Women Who Embraced Islam [M-N]

Miss Mas'udah Steinmann (England)

No other religion professed by a large community have I found so comprehensible and encouraging. There seems no better way towards tranquillity of mind and contentment in life, no greater promise for the future after death.

The human being is part of a whole; man cannot claim more than being just a particle of creation in its magnificent perfection. As such, he can only fulfil his purpose of living by carrying out his function in relating himself to the whole and to other living parts. It is the harmonious relationship between the parts and the whole that makes life purposeful, that can bring it nearest to perfection, that helps a human being to achieve contentment and happiness.

What place does religion occupy in this relationship between Creator and creation? Here are some people's opinions on religion.

"A man's religion is the chief fact whith regard to him; the thing a man does practically believe ... the thing a man does practically lay to heart, and know for certain, concerning his vital relations to this Universe, and his duty and destiny there ... that is religion."
(Carlyle Heroes and Heroworship)

"Religion is the sense of ultimate reality of whatever meaning a man finds in his own existence or the existence of anything else."
(G. K. Chesterton Come To Think Of It)

"Religion a daughter of hope and fear explaining to ignorance the nature of the Unknowable."
(Ambrose Bierce The Devil's Dictionary)

"The body of all true religion consists to be sure, in obedience to the will of the Sovereign of the world, in a confidence in His declarations, and in imitation of His perfection."
(Edmund Burke, Reflections on the Revolution in France)

"All religion relates to life, and the life of religion is to do good."
(Swedenborg, Doctrine Of Life)

"Every man, either to his terror or consolation, has some sense of religion."
(James Harrington, Oceana)

At one time or another every human being is confronted with the Unknown, Incomprehensible, with the purpose of his existence. Questioning himself he creates a belief, a conviction --- `Religion' in its widest sense.

Why do I consider Islam as the most perfect religion?

First and foremost, it acquaints us with the Whole, the Creator: `In the name of God, the Beneficent, the Merciful; Say: He, God, is one, God is He on Whom all depend; He begets not, nor is He begotten; and none is like Him" (Al-Qur'an, 112:1-4). "To God is your return and He is Possessor over all things" (Al-Qur'an, 11:4). "I, God, am the best Knower" (Al-Qur'an, 2:1). Again and again throughout the Qur'an we are reminded of the Oneness of the Creator, "Indivisible", "Eternal", "Infinite", "Almighty", "All-Knowing", the "All Just", the "Helper", the "Merciful", the "Compassionate". So the Whole becomes a reality; again and again we are asked to establish a satisfactory relationship between Him and us; "Know that God gives life to the earth after its death. We have made messages clear to you that you may understand" (Al-Qur'an. 57:17). "Say I seek refuge with the Nourisher of mankind" (Al-Qur'an, 114:1).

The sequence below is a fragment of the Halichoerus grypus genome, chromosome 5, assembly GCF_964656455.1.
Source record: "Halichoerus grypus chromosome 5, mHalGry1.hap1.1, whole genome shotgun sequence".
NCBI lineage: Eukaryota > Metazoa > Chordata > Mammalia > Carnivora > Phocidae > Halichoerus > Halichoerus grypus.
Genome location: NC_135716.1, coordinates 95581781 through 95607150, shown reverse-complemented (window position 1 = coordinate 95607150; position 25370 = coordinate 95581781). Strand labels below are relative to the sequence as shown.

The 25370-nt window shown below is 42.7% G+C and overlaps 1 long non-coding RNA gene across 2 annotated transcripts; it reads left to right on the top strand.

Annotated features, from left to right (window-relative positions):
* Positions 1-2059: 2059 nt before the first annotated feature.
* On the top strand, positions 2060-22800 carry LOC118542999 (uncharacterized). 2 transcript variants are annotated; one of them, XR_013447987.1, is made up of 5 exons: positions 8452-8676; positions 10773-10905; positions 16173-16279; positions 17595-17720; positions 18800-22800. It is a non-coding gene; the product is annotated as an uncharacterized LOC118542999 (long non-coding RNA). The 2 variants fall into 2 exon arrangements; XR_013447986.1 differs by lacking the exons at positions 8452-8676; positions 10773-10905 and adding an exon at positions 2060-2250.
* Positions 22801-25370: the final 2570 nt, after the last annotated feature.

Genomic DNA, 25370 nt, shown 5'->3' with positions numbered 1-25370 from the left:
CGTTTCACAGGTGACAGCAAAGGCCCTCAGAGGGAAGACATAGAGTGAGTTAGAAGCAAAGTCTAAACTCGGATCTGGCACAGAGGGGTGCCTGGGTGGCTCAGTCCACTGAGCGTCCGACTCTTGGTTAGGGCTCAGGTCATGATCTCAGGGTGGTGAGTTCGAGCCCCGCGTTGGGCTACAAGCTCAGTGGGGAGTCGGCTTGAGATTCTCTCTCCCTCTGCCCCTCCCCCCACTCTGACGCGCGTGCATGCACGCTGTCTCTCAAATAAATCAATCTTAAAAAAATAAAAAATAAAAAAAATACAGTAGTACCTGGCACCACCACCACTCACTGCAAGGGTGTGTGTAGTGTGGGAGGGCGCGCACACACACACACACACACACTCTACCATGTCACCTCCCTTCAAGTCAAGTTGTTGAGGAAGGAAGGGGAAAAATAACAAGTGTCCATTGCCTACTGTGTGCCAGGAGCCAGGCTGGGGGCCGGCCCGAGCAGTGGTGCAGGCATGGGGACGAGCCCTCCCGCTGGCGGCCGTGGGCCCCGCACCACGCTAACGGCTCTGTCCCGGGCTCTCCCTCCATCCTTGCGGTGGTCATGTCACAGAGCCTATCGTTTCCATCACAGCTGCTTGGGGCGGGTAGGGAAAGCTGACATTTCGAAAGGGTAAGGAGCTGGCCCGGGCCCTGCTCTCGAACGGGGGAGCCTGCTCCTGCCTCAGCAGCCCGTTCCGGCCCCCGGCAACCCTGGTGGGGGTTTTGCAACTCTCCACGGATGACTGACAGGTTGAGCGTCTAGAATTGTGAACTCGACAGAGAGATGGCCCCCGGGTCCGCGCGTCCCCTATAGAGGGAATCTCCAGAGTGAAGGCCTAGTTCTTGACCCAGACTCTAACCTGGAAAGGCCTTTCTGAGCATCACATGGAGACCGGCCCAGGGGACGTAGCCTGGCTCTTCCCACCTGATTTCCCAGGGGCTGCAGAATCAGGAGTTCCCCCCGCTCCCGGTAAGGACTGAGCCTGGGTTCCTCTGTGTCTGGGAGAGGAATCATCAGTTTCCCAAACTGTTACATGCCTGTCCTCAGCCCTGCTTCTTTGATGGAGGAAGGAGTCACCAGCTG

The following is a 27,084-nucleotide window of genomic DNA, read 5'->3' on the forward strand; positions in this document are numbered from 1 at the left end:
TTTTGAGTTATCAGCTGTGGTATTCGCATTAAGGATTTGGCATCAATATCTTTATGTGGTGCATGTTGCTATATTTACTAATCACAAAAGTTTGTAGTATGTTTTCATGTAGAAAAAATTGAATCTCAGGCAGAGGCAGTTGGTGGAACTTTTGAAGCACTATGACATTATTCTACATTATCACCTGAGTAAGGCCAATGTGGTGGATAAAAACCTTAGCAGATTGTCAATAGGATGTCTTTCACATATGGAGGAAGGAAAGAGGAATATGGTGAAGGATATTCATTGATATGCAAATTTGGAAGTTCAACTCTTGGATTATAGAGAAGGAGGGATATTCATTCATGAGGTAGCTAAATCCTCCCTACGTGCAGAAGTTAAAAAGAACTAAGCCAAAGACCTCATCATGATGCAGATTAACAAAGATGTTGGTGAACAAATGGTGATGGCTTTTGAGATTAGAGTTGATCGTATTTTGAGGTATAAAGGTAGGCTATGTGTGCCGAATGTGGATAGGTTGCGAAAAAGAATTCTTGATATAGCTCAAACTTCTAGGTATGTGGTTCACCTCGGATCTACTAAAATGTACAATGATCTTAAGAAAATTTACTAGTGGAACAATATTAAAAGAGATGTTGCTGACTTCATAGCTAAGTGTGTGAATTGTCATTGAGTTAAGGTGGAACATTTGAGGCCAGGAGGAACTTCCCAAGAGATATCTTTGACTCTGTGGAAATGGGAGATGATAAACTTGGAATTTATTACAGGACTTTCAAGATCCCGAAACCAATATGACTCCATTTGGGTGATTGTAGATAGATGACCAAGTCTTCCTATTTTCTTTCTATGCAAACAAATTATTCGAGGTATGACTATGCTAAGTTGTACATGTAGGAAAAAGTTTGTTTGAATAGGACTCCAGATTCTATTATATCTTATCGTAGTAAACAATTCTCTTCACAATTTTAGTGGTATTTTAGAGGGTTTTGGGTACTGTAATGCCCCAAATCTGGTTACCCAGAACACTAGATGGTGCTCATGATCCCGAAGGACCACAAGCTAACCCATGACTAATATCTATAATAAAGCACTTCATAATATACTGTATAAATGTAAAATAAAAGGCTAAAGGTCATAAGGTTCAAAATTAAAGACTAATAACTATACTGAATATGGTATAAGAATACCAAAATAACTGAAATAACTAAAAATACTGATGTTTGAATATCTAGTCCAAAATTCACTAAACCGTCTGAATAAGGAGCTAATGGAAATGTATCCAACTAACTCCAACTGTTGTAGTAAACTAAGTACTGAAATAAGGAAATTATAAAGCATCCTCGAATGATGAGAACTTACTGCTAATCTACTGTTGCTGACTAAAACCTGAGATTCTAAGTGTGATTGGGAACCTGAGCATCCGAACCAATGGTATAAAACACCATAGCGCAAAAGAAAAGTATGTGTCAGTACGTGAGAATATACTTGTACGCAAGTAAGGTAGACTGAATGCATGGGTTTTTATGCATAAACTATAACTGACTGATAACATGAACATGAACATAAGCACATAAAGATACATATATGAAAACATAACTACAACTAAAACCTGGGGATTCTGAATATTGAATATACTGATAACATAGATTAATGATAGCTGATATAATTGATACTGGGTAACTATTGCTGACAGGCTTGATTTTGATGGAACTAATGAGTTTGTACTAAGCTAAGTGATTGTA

One might argue that in order to recognize and believe in God and to live happily in a community it is necessary to believe in Divine messages. Does not a father guide his children? Does he not organize his family's life so that it may live together harmoniously?

Islam claims to be the only true religion that rehabilitates the truth of its predecessors. It claims that the guidance provided by the Qur'an is clear, comprehensible and reasonable. By guiding our way towards achievement of a satisfactory relationship between the Creator and the created it brings about a co-operation between physical and spiritual forces enabling us to equalize internal and external forces in order to be at peace within ourselves --- the most important factor to establish a harmonious state between one living part and another and an important condition towards our striving for perfection.

Christianity stresses the spiritual side of life; it teaches a love that puts a heavy burden of responsibility upon every Christian. The perfect love is doomed to failure if its achievement does not lie within the reach of human nature and contradicts reason and understanding. Only someone who has a deep knowledge of human conflicts and combines it with sympathy, understanding and a sense of responsibility may come near to the perfection of the Christian principle --- and, even, then, he will have to bury his reason with his love. S. T. Coleridge says in his Aids To Reflection: "He who begins by loving Christianity better than Truth will proceed by loving his own sect of Church better than Christianity, and end in loving himself better than all."

Islam teaches us to respect God, to submit to His laws entitling and encouraging us to use our reason as well as our emotions of love and understanding. The commandments of the Qur'an, the message of God for His creatures, regardless of race, nation or social standard.

"Say: O people, the Truth has indeed come to you from your Lord; so whoever goes aright, goes aright only for the good of his own soul; and whoever errs, errs only against it. And I am not a custodian over you."
(Al-Qur'an, 10:108).

No other religion professed by a large community have I found so comprehensible and encouraging. There seems no better way towards tranquillity and contentment in life, no greater promise for the future after death.
From "Islam, Our Choice"

Mavis B. Jolly (England)